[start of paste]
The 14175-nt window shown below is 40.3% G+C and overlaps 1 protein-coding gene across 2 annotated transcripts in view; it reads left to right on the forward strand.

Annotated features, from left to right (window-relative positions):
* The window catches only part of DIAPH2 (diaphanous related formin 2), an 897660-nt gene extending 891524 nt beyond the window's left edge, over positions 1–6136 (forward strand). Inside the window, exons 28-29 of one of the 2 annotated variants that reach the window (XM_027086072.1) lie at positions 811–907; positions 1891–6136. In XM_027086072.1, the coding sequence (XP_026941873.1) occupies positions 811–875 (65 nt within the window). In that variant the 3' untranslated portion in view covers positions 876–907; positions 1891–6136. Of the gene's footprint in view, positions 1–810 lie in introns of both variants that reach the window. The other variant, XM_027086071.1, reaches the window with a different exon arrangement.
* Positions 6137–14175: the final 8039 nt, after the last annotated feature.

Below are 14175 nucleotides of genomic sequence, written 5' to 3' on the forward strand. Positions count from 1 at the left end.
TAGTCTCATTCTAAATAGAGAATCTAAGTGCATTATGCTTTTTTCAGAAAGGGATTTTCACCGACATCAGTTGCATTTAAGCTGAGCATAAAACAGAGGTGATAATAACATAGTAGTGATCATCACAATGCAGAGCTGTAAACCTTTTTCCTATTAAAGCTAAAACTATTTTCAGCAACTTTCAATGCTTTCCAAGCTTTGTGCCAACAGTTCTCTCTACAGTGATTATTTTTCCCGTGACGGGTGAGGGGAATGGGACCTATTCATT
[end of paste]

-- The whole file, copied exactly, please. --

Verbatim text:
The 14175-nt window shown below is 40.3% G+C and overlaps 1 protein-coding gene across 2 annotated transcripts in view; it reads left to right on the forward strand.

Annotated features, from left to right (window-relative positions):
* The window catches only part of DIAPH2 (diaphanous related formin 2), an 897660-nt gene extending 891524 nt beyond the window's left edge, over positions 1–6136 (forward strand). Inside the window, exons 28-29 of one of the 2 annotated variants that reach the window (XM_027086072.1) lie at positions 811–907; positions 1891–6136. In XM_027086072.1, the coding sequence (XP_026941873.1) occupies positions 811–875 (65 nt within the window). In that variant the 3' untranslated portion in view covers positions 876–907; positions 1891–6136. Of the gene's footprint in view, positions 1–810 lie in introns of both variants that reach the window. The other variant, XM_027086071.1, reaches the window with a different exon arrangement.
* Positions 6137–14175: the final 8039 nt, after the last annotated feature.

Below are 14175 nucleotides of genomic sequence, written 5' to 3' on the forward strand. Positions count from 1 at the left end.
TAGTCTCATTCTAAATAGAGAATCTAAGTGCATTATGCTTTTTTCAGAAAGGGATTTTCACCGACATCAGTTGCATTTAAGCTGAGCATAAAACAGAGGTGATAATAACATAGTAGTGATCATCACAATGCAGAGCTGTAAACCTTTTTCCTATTAAAGCTAAAACTATTTTCAGCAACTTTCAATGCTTTCCAAGCTTTGTGCCAACAGTTCTCTCTACAGTGATTATTTTTCCCGTGACGGGTGAGGGGAATGGGACCTATTCATT